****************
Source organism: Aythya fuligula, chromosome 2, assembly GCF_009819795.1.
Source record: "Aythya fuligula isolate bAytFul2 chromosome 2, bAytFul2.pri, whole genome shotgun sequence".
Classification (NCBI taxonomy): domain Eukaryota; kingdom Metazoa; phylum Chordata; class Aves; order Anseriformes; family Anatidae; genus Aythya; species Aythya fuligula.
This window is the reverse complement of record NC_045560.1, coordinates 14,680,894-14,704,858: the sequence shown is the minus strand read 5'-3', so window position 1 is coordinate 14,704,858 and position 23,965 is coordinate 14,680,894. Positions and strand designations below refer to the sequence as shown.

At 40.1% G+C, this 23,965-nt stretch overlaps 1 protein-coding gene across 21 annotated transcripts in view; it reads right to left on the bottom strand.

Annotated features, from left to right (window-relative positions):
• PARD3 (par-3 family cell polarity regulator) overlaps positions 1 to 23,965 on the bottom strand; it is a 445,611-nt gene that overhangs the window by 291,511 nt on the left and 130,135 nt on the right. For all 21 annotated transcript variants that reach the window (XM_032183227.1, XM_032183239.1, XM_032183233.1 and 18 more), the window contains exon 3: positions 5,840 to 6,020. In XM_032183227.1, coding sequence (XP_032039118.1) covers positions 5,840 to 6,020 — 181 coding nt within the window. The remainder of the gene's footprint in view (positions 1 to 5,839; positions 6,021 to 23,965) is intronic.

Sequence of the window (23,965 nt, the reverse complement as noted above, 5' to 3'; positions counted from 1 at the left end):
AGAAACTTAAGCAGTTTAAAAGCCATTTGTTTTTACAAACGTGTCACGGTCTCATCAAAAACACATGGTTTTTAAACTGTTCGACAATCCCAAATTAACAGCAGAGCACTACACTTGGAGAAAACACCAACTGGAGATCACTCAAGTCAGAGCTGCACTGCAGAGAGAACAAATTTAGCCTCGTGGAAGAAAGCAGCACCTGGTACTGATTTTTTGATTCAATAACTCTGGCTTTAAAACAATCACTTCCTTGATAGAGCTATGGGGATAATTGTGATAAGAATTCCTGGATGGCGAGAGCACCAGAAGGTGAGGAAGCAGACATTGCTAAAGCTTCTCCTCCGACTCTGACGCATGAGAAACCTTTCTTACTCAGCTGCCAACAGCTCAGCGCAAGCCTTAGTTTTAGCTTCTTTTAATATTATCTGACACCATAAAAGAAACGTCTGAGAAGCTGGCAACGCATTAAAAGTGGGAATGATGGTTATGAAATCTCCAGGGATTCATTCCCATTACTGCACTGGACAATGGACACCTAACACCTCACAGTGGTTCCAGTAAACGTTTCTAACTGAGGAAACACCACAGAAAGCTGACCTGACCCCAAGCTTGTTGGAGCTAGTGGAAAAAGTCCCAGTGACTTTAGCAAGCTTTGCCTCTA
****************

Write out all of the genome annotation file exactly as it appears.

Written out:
Source organism: Aythya fuligula, chromosome 2, assembly GCF_009819795.1.
Source record: "Aythya fuligula isolate bAytFul2 chromosome 2, bAytFul2.pri, whole genome shotgun sequence".
Classification (NCBI taxonomy): domain Eukaryota; kingdom Metazoa; phylum Chordata; class Aves; order Anseriformes; family Anatidae; genus Aythya; species Aythya fuligula.
This window is the reverse complement of record NC_045560.1, coordinates 14,680,894-14,704,858: the sequence shown is the minus strand read 5'-3', so window position 1 is coordinate 14,704,858 and position 23,965 is coordinate 14,680,894. Positions and strand designations below refer to the sequence as shown.

At 40.1% G+C, this 23,965-nt stretch overlaps 1 protein-coding gene across 21 annotated transcripts in view; it reads right to left on the bottom strand.

Annotated features, from left to right (window-relative positions):
• PARD3 (par-3 family cell polarity regulator) overlaps positions 1 to 23,965 on the bottom strand; it is a 445,611-nt gene that overhangs the window by 291,511 nt on the left and 130,135 nt on the right. For all 21 annotated transcript variants that reach the window (XM_032183227.1, XM_032183239.1, XM_032183233.1 and 18 more), the window contains exon 3: positions 5,840 to 6,020. In XM_032183227.1, coding sequence (XP_032039118.1) covers positions 5,840 to 6,020 — 181 coding nt within the window. The remainder of the gene's footprint in view (positions 1 to 5,839; positions 6,021 to 23,965) is intronic.

Sequence of the window (23,965 nt, the reverse complement as noted above, 5' to 3'; positions counted from 1 at the left end):
AGAAACTTAAGCAGTTTAAAAGCCATTTGTTTTTACAAACGTGTCACGGTCTCATCAAAAACACATGGTTTTTAAACTGTTCGACAATCCCAAATTAACAGCAGAGCACTACACTTGGAGAAAACACCAACTGGAGATCACTCAAGTCAGAGCTGCACTGCAGAGAGAACAAATTTAGCCTCGTGGAAGAAAGCAGCACCTGGTACTGATTTTTTGATTCAATAACTCTGGCTTTAAAACAATCACTTCCTTGATAGAGCTATGGGGATAATTGTGATAAGAATTCCTGGATGGCGAGAGCACCAGAAGGTGAGGAAGCAGACATTGCTAAAGCTTCTCCTCCGACTCTGACGCATGAGAAACCTTTCTTACTCAGCTGCCAACAGCTCAGCGCAAGCCTTAGTTTTAGCTTCTTTTAATATTATCTGACACCATAAAAGAAACGTCTGAGAAGCTGGCAACGCATTAAAAGTGGGAATGATGGTTATGAAATCTCCAGGGATTCATTCCCATTACTGCACTGGACAATGGACACCTAACACCTCACAGTGGTTCCAGTAAACGTTTCTAACTGAGGAAACACCACAGAAAGCTGACCTGACCCCAAGCTTGTTGGAGCTAGTGGAAAAAGTCCCAGTGACTTTAGCAAGCTTTGCCTCTA